The new year has begun, so there’s no better time to take advantage of the fresh start and change your life. This is the time to reflect on what you’ve always wanted to do but have never taken the time to plan out accomplishing.
Let me help you out. Three notable books have come across my desk that I believe will help you experience a happier and more productive year, no matter what specific goals you hope to accomplish.
1. Choose Your Story, Change Your Life: Silence Your Inner Critic and Rewrite Your Life from the Inside Out
Kindra Hall, WSJ bestseller and Chief Storytelling Officer at SUCCESS Magazine, says it’s time we stop telling ourselves negative self-stories. In her new book, Choose Your Story, Change Your Life, Hall points out that none of us recognize the self-sabotage we do to ourselves daily. The book will help you control the stories you’re telling yourself.
Hall writes, “While you don’t get a choice in whether or not stories are being told–like it or not, the story is happening–the good news is that the choice of which stories you tell is entirely yours. Because while there are certainly stories that keep you stuck, that make you feel heavy, and cause you to wonder if you’ll ever cross the great divide, there are also stories that can set you free. There are stories that can propel you forward. There are stories that can lift you up and over the challenges, stories that can break through the barriers. [The] science, research, and the evidence from each of our own experiences in this difficult, wonderful, story-filled world point to one powerful thing: If you can change your story, you can change your life.”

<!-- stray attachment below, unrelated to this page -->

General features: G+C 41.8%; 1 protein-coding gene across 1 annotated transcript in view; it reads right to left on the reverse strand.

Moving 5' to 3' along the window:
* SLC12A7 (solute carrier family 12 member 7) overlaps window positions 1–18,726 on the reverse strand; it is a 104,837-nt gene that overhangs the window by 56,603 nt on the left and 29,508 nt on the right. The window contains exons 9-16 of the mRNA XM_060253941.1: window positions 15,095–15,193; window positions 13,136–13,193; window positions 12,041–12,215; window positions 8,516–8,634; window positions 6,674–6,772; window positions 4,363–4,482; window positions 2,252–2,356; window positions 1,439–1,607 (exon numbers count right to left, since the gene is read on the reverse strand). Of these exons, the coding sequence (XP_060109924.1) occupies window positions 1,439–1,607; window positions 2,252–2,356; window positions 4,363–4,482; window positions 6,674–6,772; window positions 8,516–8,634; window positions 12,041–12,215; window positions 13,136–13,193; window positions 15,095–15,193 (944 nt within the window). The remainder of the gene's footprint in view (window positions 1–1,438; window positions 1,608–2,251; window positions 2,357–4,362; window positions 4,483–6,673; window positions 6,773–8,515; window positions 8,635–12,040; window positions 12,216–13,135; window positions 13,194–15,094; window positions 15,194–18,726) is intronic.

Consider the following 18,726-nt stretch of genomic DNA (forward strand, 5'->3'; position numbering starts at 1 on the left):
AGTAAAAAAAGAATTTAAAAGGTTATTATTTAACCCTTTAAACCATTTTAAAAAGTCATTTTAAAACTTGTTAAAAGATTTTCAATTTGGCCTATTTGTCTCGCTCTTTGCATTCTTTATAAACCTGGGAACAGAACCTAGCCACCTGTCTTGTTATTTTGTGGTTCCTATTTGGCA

2. Take Charge of You: How Self Coaching Can Transform Your Life and Career
Today, everyone seeks a new career or opportunity, and many hire a coach to push them to go from merely dreaming to actually achieving. Unfortunately, good coaches are either too expensive or unavailable.
Now, a method called “self-coaching” is available to all with the publication of Take Charge Of You: How Self Coaching Can Transform Your Life and Career by David Novak, co-founder & former CEO and Chairman of Yum! Brands and Jason Goldsmith, coach to some of the world’s best PGA golf stars in the world.
Novak and Goldsmith write, “As important as coaches are, there just aren’t enough good ones to go around–in fact, there’s a real coaching deficit out there. And the coaches who do exist are often far too expensive and in too high demand for most people to consider hiring their own. But that doesn’t mean you should go without. Your life is too important to leave your personal growth and professional development up to chance. It’s time to take the responsibility for coaching into your own hands and give yourself what you need to succeed, grow, and lead a more fulfilling life. It’s time to take charge of you and learn how to coach yourself.”
3. Bridge the Gap: Breakthrough Communication Tools to Transform Work Relationships from Challenging to Collaborative
Jennifer Edwards and Katie McCleary are coaches to Fortune 500 companies and social enterprises. As authors of the forthcoming book Bridge the Gap, Edwards and McCleary acknowledge the consequence of living in a divided world: we’re no longer understanding and respecting our colleagues. This book will help you advance your communication skills, and nurture your relationships at work.
Edwards and McCleary write, “Every interaction you have has the power to improve or deteriorate a critical professional relationship. You have the power to propel your work by showing up with an intention to connect, engage, and communicate. . . even through tension, conflict, or awkwardness. Equally, you also have the power to shut people down, build divisive walls, create drama, shame, and blame, and stonewall your own success and that of your company. Most of the time, the choice is truly yours. Of course, there are times when you may not have a choice–the other person might be sabotaging you, harassing you, or thrashing your values because they are meanspirited. We call these canyons, not gaps…. However, overwhelmingly, most people are able to bridge gaps and enhance their work (and life) experience using our tools.”